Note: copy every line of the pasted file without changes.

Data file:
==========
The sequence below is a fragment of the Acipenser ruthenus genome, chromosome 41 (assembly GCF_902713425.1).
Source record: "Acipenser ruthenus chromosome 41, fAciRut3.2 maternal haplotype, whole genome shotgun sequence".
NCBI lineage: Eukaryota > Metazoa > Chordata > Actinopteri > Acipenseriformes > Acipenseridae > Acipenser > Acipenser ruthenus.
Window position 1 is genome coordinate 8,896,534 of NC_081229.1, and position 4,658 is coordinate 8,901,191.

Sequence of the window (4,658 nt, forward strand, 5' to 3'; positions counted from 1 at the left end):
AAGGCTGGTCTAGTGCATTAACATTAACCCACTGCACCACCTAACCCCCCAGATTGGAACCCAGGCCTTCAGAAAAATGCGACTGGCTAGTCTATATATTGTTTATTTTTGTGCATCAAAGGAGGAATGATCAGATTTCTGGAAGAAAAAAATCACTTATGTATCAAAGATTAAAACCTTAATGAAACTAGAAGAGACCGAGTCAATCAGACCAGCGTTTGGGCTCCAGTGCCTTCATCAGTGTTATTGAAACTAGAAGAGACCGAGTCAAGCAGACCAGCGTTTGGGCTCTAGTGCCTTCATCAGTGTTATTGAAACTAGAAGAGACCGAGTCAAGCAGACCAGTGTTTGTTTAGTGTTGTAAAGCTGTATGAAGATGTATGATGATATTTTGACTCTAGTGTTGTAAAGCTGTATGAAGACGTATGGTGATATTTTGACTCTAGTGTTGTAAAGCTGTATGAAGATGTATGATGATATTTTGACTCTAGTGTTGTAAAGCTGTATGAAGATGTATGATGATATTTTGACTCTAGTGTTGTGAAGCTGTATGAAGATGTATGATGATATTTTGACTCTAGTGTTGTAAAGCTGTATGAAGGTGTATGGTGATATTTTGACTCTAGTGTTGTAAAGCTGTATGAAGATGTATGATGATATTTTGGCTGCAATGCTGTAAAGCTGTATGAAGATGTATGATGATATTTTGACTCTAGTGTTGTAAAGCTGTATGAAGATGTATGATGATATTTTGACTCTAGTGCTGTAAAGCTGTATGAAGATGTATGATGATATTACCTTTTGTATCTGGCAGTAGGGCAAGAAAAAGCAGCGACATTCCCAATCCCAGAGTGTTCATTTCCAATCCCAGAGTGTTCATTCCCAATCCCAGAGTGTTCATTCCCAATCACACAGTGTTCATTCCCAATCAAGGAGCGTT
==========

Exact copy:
The sequence below is a fragment of the Acipenser ruthenus genome, chromosome 41 (assembly GCF_902713425.1).
Source record: "Acipenser ruthenus chromosome 41, fAciRut3.2 maternal haplotype, whole genome shotgun sequence".
NCBI lineage: Eukaryota > Metazoa > Chordata > Actinopteri > Acipenseriformes > Acipenseridae > Acipenser > Acipenser ruthenus.
Window position 1 is genome coordinate 8,896,534 of NC_081229.1, and position 4,658 is coordinate 8,901,191.

Sequence of the window (4,658 nt, forward strand, 5' to 3'; positions counted from 1 at the left end):
AAGGCTGGTCTAGTGCATTAACATTAACCCACTGCACCACCTAACCCCCCAGATTGGAACCCAGGCCTTCAGAAAAATGCGACTGGCTAGTCTATATATTGTTTATTTTTGTGCATCAAAGGAGGAATGATCAGATTTCTGGAAGAAAAAAATCACTTATGTATCAAAGATTAAAACCTTAATGAAACTAGAAGAGACCGAGTCAATCAGACCAGCGTTTGGGCTCCAGTGCCTTCATCAGTGTTATTGAAACTAGAAGAGACCGAGTCAAGCAGACCAGCGTTTGGGCTCTAGTGCCTTCATCAGTGTTATTGAAACTAGAAGAGACCGAGTCAAGCAGACCAGTGTTTGTTTAGTGTTGTAAAGCTGTATGAAGATGTATGATGATATTTTGACTCTAGTGTTGTAAAGCTGTATGAAGACGTATGGTGATATTTTGACTCTAGTGTTGTAAAGCTGTATGAAGATGTATGATGATATTTTGACTCTAGTGTTGTAAAGCTGTATGAAGATGTATGATGATATTTTGACTCTAGTGTTGTGAAGCTGTATGAAGATGTATGATGATATTTTGACTCTAGTGTTGTAAAGCTGTATGAAGGTGTATGGTGATATTTTGACTCTAGTGTTGTAAAGCTGTATGAAGATGTATGATGATATTTTGGCTGCAATGCTGTAAAGCTGTATGAAGATGTATGATGATATTTTGACTCTAGTGTTGTAAAGCTGTATGAAGATGTATGATGATATTTTGACTCTAGTGCTGTAAAGCTGTATGAAGATGTATGATGATATTACCTTTTGTATCTGGCAGTAGGGCAAGAAAAAGCAGCGACATTCCCAATCCCAGAGTGTTCATTTCCAATCCCAGAGTGTTCATTCCCAATCCCAGAGTGTTCATTCCCAATCACACAGTGTTCATTCCCAATCAAGGAGCGTT